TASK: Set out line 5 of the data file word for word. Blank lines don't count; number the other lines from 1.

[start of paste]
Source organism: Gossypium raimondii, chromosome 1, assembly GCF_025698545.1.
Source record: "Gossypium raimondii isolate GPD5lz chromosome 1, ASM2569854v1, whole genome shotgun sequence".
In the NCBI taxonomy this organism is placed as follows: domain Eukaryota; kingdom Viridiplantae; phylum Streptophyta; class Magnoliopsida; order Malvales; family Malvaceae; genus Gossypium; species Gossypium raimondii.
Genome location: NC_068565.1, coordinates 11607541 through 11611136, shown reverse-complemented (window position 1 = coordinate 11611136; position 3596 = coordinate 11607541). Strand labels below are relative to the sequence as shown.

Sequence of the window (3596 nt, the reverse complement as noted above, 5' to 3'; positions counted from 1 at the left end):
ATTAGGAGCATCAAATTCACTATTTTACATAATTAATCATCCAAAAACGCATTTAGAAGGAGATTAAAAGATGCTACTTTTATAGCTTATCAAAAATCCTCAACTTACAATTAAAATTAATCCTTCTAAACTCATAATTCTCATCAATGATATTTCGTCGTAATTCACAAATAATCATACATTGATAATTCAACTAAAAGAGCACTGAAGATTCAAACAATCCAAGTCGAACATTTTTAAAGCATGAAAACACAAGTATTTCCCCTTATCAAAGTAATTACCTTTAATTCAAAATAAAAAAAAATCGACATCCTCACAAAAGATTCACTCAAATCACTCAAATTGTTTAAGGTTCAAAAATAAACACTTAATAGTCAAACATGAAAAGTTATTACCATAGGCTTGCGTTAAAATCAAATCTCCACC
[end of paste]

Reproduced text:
Sequence of the window (3596 nt, the reverse complement as noted above, 5' to 3'; positions counted from 1 at the left end):